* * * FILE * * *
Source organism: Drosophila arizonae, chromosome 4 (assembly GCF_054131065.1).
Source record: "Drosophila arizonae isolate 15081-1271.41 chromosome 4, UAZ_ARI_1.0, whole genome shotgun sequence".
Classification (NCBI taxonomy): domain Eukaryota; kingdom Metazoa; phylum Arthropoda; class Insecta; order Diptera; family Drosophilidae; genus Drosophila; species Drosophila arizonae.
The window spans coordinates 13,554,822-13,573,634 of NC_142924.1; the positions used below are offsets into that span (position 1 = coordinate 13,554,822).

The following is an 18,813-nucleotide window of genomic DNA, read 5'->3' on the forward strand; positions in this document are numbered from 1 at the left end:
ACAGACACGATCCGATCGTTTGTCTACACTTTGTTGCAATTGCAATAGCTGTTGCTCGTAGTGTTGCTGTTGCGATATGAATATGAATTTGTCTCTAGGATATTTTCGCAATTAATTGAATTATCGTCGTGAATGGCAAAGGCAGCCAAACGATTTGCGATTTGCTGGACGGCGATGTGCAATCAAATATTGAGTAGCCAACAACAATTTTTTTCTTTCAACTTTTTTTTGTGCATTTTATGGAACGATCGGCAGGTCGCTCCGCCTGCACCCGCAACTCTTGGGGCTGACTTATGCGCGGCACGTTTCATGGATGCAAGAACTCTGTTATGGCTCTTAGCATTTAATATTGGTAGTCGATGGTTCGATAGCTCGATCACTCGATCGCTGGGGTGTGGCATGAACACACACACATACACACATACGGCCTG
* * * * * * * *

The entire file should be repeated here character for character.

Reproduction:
Source organism: Drosophila arizonae, chromosome 4 (assembly GCF_054131065.1).
Source record: "Drosophila arizonae isolate 15081-1271.41 chromosome 4, UAZ_ARI_1.0, whole genome shotgun sequence".
Classification (NCBI taxonomy): domain Eukaryota; kingdom Metazoa; phylum Arthropoda; class Insecta; order Diptera; family Drosophilidae; genus Drosophila; species Drosophila arizonae.
The window spans coordinates 13,554,822-13,573,634 of NC_142924.1; the positions used below are offsets into that span (position 1 = coordinate 13,554,822).

The following is an 18,813-nucleotide window of genomic DNA, read 5'->3' on the forward strand; positions in this document are numbered from 1 at the left end:
ACAGACACGATCCGATCGTTTGTCTACACTTTGTTGCAATTGCAATAGCTGTTGCTCGTAGTGTTGCTGTTGCGATATGAATATGAATTTGTCTCTAGGATATTTTCGCAATTAATTGAATTATCGTCGTGAATGGCAAAGGCAGCCAAACGATTTGCGATTTGCTGGACGGCGATGTGCAATCAAATATTGAGTAGCCAACAACAATTTTTTTCTTTCAACTTTTTTTTGTGCATTTTATGGAACGATCGGCAGGTCGCTCCGCCTGCACCCGCAACTCTTGGGGCTGACTTATGCGCGGCACGTTTCATGGATGCAAGAACTCTGTTATGGCTCTTAGCATTTAATATTGGTAGTCGATGGTTCGATAGCTCGATCACTCGATCGCTGGGGTGTGGCATGAACACACACACATACACACATACGGCCTG